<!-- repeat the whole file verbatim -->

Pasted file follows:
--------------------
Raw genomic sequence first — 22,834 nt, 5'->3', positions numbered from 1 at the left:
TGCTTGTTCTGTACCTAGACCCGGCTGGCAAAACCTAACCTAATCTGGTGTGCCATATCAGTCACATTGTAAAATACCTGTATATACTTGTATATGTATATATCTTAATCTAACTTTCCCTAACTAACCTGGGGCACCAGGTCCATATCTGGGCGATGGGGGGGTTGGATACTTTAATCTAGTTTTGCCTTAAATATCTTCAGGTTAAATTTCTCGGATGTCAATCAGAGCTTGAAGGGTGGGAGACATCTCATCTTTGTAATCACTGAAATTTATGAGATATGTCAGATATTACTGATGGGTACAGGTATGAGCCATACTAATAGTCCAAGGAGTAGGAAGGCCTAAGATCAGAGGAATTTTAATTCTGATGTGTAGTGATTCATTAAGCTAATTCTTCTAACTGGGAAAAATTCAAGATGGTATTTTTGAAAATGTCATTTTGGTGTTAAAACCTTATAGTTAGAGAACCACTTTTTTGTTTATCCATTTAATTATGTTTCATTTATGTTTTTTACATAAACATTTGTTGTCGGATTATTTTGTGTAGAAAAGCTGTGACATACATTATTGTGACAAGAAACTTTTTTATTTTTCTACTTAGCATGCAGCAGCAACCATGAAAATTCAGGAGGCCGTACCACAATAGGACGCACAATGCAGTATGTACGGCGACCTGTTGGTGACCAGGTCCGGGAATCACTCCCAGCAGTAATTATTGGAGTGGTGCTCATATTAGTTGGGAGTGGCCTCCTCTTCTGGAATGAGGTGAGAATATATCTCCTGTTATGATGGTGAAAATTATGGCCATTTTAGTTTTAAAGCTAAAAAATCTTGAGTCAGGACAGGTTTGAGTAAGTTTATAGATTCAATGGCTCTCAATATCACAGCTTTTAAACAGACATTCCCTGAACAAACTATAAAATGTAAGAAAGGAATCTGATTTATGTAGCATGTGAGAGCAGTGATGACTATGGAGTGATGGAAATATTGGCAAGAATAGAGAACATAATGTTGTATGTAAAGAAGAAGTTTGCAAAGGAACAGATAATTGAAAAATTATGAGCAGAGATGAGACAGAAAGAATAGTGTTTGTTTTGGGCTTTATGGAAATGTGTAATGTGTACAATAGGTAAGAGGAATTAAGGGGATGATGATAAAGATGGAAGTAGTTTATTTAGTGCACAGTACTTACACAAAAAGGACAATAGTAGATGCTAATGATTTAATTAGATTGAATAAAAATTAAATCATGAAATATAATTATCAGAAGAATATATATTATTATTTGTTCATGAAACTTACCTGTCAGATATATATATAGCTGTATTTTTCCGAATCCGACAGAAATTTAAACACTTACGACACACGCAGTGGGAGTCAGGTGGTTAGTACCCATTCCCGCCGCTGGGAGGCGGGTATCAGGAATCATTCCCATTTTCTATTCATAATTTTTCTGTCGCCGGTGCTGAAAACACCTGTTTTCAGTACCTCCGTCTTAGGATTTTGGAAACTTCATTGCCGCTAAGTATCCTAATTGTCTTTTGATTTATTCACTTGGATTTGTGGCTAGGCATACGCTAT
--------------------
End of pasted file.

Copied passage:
Raw genomic sequence first — 22,834 nt, 5'->3', positions numbered from 1 at the left:
TGCTTGTTCTGTACCTAGACCCGGCTGGCAAAACCTAACCTAATCTGGTGTGCCATATCAGTCACATTGTAAAATACCTGTATATACTTGTATATGTATATATCTTAATCTAACTTTCCCTAACTAACCTGGGGCACCAGGTCCATATCTGGGCGATGGGGGGGTTGGATACTTTAATCTAGTTTTGCCTTAAATATCTTCAGGTTAAATTTCTCGGATGTCAATCAGAGCTTGAAGGGTGGGAGACATCTCATCTTTGTAATCACTGAAATTTATGAGATATGTCAGATATTACTGATGGGTACAGGTATGAGCCATACTAATAGTCCAAGGAGTAGGAAGGCCTAAGATCAGAGGAATTTTAATTCTGATGTGTAGTGATTCATTAAGCTAATTCTTCTAACTGGGAAAAATTCAAGATGGTATTTTTGAAAATGTCATTTTGGTGTTAAAACCTTATAGTTAGAGAACCACTTTTTTGTTTATCCATTTAATTATGTTTCATTTATGTTTTTTACATAAACATTTGTTGTCGGATTATTTTGTGTAGAAAAGCTGTGACATACATTATTGTGACAAGAAACTTTTTTATTTTTCTACTTAGCATGCAGCAGCAACCATGAAAATTCAGGAGGCCGTACCACAATAGGACGCACAATGCAGTATGTACGGCGACCTGTTGGTGACCAGGTCCGGGAATCACTCCCAGCAGTAATTATTGGAGTGGTGCTCATATTAGTTGGGAGTGGCCTCCTCTTCTGGAATGAGGTGAGAATATATCTCCTGTTATGATGGTGAAAATTATGGCCATTTTAGTTTTAAAGCTAAAAAATCTTGAGTCAGGACAGGTTTGAGTAAGTTTATAGATTCAATGGCTCTCAATATCACAGCTTTTAAACAGACATTCCCTGAACAAACTATAAAATGTAAGAAAGGAATCTGATTTATGTAGCATGTGAGAGCAGTGATGACTATGGAGTGATGGAAATATTGGCAAGAATAGAGAACATAATGTTGTATGTAAAGAAGAAGTTTGCAAAGGAACAGATAATTGAAAAATTATGAGCAGAGATGAGACAGAAAGAATAGTGTTTGTTTTGGGCTTTATGGAAATGTGTAATGTGTACAATAGGTAAGAGGAATTAAGGGGATGATGATAAAGATGGAAGTAGTTTATTTAGTGCACAGTACTTACACAAAAAGGACAATAGTAGATGCTAATGATTTAATTAGATTGAATAAAAATTAAATCATGAAATATAATTATCAGAAGAATATATATTATTATTTGTTCATGAAACTTACCTGTCAGATATATATATAGCTGTATTTTTCCGAATCCGACAGAAATTTAAACACTTACGACACACGCAGTGGGAGTCAGGTGGTTAGTACCCATTCCCGCCGCTGGGAGGCGGGTATCAGGAATCATTCCCATTTTCTATTCATAATTTTTCTGTCGCCGGTGCTGAAAACACCTGTTTTCAGTACCTCCGTCTTAGGATTTTGGAAACTTCATTGCCGCTAAGTATCCTAATTGTCTTTTGATTTATTCACTTGGATTTGTGGCTAGGCATACGCTAT